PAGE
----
2) The businesses where users "hated" the system tended to be those where the system was implemented incorrectly or incompletely in some way. In many cases, users would complain that the system "wouldn't do what they needed", but when looking a bit further, it actually turned out that the system COULD do what they needed, but it wasn't SET UP to do what they needed.

    3) Users that "loved" the system tended to get a lot more training on it either when it was implemented or when they were first hired than users that "hated" the system.

    While not always the case, in many and maybe even most cases, the user-friendliness of enterprise software isn't actually dependent on the design of the software itself - it's dependent on the implementation of it. Now software selection is part of "implementation", but the selection has to follow the design, not the other way around (another major flaw in some implementations).

    And yes, THIS is why IT gets blamed - and rightly so!
    • RE: Robert Scoble (still) doesn't understand enterprise software

      @daftkey Sorry, but I think you're confusing implementation with deployment. There's a big difference.

      Blaming IT, who usually performs only part of the deployment phase is a cop out. IT is rarely consulted adequately (key word here) during the product selection process.

      Usability (or "user friendliness") is a part of the Design phase, not the Implementation or Deployment phases. Most accounts of the Software Development Cycle explain this.

      End user training and support occurs during Deployment. Most successful software developers incorporate these expenses into the cost of the application. Trying to compensate for design flaws through training and support won't fly in most cases. That's putting lipstick on a pig.
      • We can agree there are many forces at play here..


        <i>Blaming IT, who usually performs only part of the deployment phase is a cop out. IT is rarely consulted adequately (key word here) during the product selection process.</i>

        I do agree putting all the blame on IT isn't exactly fair in the context that cornpie has provided. Having said that, it's just as much a cop-out to blame an IT failure and poor user experience on a slick salesman and a witless executive.

        Based on your own response, however, I still think IT should shoulder some of the blame here. If you're not being consulted adequately, then there is at least a perception problem with your IT department, and there's probably a REAL problem with your IT department. The first things you should ask yourself are:

        Why doesn't IT have enough authority to stop projects that they "know" are a poor fit to the company? Does IT really know the company enough to make that call? Does the executive team have enough faith in IT to listen to objections that are raised? To what extent *should* IT be involved in software selection?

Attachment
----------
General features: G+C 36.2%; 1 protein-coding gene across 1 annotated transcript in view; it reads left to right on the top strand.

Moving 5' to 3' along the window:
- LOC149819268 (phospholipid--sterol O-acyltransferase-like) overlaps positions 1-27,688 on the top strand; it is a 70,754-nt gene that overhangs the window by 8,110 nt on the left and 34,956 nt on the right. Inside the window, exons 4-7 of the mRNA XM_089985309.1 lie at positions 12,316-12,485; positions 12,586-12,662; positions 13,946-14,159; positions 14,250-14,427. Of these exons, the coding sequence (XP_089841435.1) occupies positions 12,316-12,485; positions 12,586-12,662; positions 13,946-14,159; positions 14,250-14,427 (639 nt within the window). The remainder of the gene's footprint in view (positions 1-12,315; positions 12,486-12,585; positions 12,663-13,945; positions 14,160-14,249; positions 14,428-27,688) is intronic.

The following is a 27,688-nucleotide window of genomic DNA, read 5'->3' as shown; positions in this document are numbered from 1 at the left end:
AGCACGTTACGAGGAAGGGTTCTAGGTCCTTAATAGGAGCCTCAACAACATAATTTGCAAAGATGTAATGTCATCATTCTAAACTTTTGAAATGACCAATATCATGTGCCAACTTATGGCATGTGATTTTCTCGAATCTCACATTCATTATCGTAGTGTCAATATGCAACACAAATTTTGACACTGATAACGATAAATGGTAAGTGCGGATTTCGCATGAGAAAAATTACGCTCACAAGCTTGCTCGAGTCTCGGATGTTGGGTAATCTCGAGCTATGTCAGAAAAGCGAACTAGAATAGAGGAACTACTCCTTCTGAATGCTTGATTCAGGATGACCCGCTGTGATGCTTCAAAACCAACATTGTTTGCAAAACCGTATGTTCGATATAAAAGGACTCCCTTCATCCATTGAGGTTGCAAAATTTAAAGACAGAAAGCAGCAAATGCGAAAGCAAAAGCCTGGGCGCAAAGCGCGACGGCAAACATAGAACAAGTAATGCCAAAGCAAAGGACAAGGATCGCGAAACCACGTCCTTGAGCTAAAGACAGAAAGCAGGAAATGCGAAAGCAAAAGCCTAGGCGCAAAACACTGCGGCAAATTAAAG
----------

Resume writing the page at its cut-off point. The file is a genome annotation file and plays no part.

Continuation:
In a lot of cases, the real answer is either the IT department really *WAS* consulted on a project as adequately as possible, but didn't step up to the plate, ask enough questions, and deliver the required dose of reality needed to put the project on a successful path, or the IT department is one where everyone thinks of technology before business requirements, in which case they have a real problem seeing a project from an overall business perspective and aren't really able to provide a useful contribution to the process until it's time to fiddle with the technology (at which time, it's already too late to put the brakes on).

        <i>Usability (or "user friendliness") is a part of the Design phase, not the Implementation or Deployment phases. Most accounts of the Software Development Cycle explain this.</i>

        As a lot more software is being purchased "off-the-shelf" rather than being custom-designed, user experience really has to be included as part of the selection phase of the implementation.

        Now in some ways, that allows those in charge of selecting the software more visibility in the real give-and-take of the software selection process, but as others have pointed out here, sometimes an annoying UI feature will be accepted because that negative is offset by the ability to, say, record costs against projects in the company's ERP, update a company dashboard immediately, and allow executives to identify business exceptions and make important decisions sooner.

        Usually, "bad" UI is really caused by a conflicting set of business requirements, each trying to be satisfied by a part of the system where, if one were turfed, the UI would be much simpler.
    • Never been the IT guy that's getting blamed, eh?

      @daftkey If you had you would know that the system is what it is because the combination of slick salesman from the vendor trying to make money and company executives out to make a name for themselves are in collusion to have the company buy the product in the first place. They then turn the mess over to IT with unrealistic expectations about what can be accomplished with the time and other resources available.

      IT is just making the best out of the steaming pile of crap its been handed and trying its best to make things work in spite of all the bad decisions that took place before they were even involved. And when it comes right down to it, its the executives that hire and fire and pay our salaries and so if we have to make a choice between them and end users, guess what happens. We do like to eat you know. End users can hate us and yell at us and treat us like crap - but they usually can't fire us.